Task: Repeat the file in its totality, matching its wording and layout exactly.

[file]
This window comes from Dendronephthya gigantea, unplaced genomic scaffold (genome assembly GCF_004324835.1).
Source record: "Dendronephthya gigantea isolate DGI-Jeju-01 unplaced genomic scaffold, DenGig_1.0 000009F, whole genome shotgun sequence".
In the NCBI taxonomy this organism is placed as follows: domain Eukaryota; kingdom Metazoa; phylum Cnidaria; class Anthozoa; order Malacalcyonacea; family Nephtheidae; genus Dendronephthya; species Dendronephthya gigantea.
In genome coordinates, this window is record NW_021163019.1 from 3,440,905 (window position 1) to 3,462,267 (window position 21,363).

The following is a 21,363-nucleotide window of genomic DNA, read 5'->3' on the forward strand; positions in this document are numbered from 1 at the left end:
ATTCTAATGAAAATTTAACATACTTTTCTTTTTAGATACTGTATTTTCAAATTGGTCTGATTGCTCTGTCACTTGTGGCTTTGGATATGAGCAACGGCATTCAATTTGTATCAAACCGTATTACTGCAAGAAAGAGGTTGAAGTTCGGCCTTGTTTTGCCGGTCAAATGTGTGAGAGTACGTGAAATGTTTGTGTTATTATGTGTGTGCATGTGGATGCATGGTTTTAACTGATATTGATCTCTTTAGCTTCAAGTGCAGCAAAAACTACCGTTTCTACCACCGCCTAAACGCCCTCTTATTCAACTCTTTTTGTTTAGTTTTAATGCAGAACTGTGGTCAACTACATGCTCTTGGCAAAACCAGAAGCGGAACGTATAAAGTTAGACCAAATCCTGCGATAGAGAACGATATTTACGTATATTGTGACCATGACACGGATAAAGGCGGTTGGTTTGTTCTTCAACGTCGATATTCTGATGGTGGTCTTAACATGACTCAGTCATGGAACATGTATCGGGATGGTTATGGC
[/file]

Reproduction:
This window comes from Dendronephthya gigantea, unplaced genomic scaffold (genome assembly GCF_004324835.1).
Source record: "Dendronephthya gigantea isolate DGI-Jeju-01 unplaced genomic scaffold, DenGig_1.0 000009F, whole genome shotgun sequence".
In the NCBI taxonomy this organism is placed as follows: domain Eukaryota; kingdom Metazoa; phylum Cnidaria; class Anthozoa; order Malacalcyonacea; family Nephtheidae; genus Dendronephthya; species Dendronephthya gigantea.
In genome coordinates, this window is record NW_021163019.1 from 3,440,905 (window position 1) to 3,462,267 (window position 21,363).

The following is a 21,363-nucleotide window of genomic DNA, read 5'->3' on the forward strand; positions in this document are numbered from 1 at the left end:
ATTCTAATGAAAATTTAACATACTTTTCTTTTTAGATACTGTATTTTCAAATTGGTCTGATTGCTCTGTCACTTGTGGCTTTGGATATGAGCAACGGCATTCAATTTGTATCAAACCGTATTACTGCAAGAAAGAGGTTGAAGTTCGGCCTTGTTTTGCCGGTCAAATGTGTGAGAGTACGTGAAATGTTTGTGTTATTATGTGTGTGCATGTGGATGCATGGTTTTAACTGATATTGATCTCTTTAGCTTCAAGTGCAGCAAAAACTACCGTTTCTACCACCGCCTAAACGCCCTCTTATTCAACTCTTTTTGTTTAGTTTTAATGCAGAACTGTGGTCAACTACATGCTCTTGGCAAAACCAGAAGCGGAACGTATAAAGTTAGACCAAATCCTGCGATAGAGAACGATATTTACGTATATTGTGACCATGACACGGATAAAGGCGGTTGGTTTGTTCTTCAACGTCGATATTCTGATGGTGGTCTTAACATGACTCAGTCATGGAACATGTATCGGGATGGTTATGGC